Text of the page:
Protecting work info ranks low in mobile privacy survey
Only five percent of smartphone users said they would take the most steps to protect work-related data.
A privacy survey found that most smartphone owners care far less about securing work-related data in comparison to other information stored on their phones.
Ranked highest in importance was users' personal information, which 76 percent of respondents said they would take the most steps to protect. Lookout's "Mobile Privacy IQ" study, released Tuesday, polled more than 1,000 adults in the U.S. between January 29 and February 5 who owned a smartphone to examine mobile trends and attitudes.
After personal information, 16 percent of respondents said they would take the most security measures for information about their family, while only five percent said the same of work data.Three percent said they would take the most steps to protect information about their friends.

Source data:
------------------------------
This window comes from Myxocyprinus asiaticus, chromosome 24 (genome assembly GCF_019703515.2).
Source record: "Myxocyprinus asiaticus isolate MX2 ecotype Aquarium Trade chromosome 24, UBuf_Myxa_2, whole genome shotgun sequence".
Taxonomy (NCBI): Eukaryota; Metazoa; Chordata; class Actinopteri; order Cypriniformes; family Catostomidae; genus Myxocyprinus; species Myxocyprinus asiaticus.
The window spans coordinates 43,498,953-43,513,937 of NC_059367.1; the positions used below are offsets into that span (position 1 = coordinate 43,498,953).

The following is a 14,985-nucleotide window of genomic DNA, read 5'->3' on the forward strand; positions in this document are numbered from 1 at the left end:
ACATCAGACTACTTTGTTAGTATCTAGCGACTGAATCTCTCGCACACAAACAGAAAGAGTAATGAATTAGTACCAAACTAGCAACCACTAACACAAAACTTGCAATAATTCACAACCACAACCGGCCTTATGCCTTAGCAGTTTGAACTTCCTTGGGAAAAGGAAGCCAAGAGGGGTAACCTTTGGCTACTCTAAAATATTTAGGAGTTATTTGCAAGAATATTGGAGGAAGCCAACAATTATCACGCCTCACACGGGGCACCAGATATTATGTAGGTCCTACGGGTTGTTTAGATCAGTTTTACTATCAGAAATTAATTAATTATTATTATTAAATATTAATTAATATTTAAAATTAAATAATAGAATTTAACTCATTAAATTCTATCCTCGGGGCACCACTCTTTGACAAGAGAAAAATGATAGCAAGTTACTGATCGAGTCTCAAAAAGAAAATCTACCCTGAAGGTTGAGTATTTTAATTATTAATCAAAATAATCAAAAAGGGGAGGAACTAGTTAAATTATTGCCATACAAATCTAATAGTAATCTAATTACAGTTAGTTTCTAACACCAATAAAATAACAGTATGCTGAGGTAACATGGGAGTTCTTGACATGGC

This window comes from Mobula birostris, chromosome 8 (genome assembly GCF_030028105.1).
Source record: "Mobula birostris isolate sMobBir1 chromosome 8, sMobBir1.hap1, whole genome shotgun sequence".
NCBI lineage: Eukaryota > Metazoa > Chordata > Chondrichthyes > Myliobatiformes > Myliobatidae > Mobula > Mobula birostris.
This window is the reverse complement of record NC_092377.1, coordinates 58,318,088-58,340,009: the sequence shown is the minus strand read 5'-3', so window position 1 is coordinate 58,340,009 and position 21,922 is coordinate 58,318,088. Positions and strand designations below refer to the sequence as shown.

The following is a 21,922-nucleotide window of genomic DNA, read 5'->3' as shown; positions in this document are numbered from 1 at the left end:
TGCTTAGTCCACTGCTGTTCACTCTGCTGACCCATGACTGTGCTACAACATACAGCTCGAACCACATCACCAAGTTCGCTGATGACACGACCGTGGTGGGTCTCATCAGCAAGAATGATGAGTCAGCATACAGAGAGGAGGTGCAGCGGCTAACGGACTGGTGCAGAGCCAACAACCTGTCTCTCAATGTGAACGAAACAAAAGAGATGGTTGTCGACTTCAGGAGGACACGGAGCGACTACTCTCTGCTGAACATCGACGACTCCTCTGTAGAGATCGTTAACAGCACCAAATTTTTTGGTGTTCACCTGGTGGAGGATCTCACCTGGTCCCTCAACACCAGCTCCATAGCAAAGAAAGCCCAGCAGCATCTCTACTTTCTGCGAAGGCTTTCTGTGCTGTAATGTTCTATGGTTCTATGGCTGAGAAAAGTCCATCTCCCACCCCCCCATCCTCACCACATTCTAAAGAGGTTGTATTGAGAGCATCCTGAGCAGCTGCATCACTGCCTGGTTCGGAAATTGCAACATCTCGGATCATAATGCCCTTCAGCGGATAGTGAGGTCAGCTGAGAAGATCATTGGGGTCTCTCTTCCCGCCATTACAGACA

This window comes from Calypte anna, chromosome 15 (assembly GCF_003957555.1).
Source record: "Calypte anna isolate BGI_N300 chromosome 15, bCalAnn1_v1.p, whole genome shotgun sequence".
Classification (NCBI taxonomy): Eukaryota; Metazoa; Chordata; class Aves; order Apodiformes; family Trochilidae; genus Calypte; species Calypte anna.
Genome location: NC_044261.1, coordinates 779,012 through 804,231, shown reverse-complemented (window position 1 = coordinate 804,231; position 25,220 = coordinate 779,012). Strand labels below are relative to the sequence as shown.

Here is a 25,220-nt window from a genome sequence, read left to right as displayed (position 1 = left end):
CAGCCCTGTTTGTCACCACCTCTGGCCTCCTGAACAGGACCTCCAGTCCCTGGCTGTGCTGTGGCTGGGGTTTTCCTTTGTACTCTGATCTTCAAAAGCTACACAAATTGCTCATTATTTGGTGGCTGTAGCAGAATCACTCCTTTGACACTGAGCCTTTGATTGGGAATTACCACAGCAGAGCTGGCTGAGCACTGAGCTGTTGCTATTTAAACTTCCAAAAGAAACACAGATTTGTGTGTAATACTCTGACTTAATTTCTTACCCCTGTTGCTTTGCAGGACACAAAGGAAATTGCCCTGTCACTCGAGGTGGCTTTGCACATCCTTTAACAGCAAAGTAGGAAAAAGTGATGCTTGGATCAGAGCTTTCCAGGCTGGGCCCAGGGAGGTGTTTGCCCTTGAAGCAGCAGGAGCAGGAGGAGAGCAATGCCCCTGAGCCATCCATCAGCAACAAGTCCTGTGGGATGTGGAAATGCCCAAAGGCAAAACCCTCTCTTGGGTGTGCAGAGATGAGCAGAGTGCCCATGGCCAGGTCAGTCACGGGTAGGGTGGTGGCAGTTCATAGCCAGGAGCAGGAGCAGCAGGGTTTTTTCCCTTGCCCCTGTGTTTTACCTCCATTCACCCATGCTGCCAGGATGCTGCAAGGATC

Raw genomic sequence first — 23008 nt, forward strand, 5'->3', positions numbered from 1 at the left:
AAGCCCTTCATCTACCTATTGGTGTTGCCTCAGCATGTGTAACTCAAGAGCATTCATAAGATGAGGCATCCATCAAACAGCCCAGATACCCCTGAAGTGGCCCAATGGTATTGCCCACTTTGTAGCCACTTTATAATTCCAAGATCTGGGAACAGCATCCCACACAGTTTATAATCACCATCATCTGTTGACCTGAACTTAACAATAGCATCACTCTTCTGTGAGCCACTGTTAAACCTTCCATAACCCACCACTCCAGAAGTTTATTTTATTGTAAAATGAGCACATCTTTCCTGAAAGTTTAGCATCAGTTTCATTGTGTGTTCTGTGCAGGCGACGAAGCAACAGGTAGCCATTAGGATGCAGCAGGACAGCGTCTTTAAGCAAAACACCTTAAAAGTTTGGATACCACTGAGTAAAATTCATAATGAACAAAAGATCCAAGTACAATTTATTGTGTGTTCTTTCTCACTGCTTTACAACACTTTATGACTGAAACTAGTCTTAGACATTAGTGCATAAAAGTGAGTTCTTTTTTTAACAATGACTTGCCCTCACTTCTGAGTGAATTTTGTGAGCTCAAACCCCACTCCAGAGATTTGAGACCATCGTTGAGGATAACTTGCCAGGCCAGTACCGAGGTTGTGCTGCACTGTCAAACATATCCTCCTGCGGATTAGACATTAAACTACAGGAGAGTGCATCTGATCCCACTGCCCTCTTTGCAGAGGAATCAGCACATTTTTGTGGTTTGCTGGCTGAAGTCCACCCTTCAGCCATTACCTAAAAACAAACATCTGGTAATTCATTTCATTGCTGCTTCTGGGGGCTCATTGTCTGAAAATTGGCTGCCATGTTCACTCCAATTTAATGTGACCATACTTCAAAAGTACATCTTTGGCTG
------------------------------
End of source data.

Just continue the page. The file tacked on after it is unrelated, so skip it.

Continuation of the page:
“As the lines continue to blur between personal and work life, mobile devices are becoming vehicles for sensitive corporate data to easily enter and leave the network perimeter,” Lookout's report said. “Despite the fact that this poses a potential risk to employers, findings show that personal data trumps work data when it comes to the information people would take the most steps to protect.
“What's more is that once BYOD or corporate owned devices are out in the wild, users tend to partake in behavior that could put corporate interests at risk [like] connecting to unsecured WiFi, using public charging stations, and downloading apps without reading the permissions to understand what sort of access that app will have,” the report continued.
The survey also highlighted a major gap between users' perceived security awareness and their behavior.
More than 40 percent of smartphone owners rated their mobile privacy IQ – defined in the report as “a person's knowledge of safe privacy practices while using a smartphone,” as “above average” or “well above average.” But, the mobile users who believed their privacy IQ was well above average more often engaged in risky activities on their smartphones, like failing to lock their device with pin or passcode (34 percent) or downloading mobile apps from unofficial marketplaces (35 percent).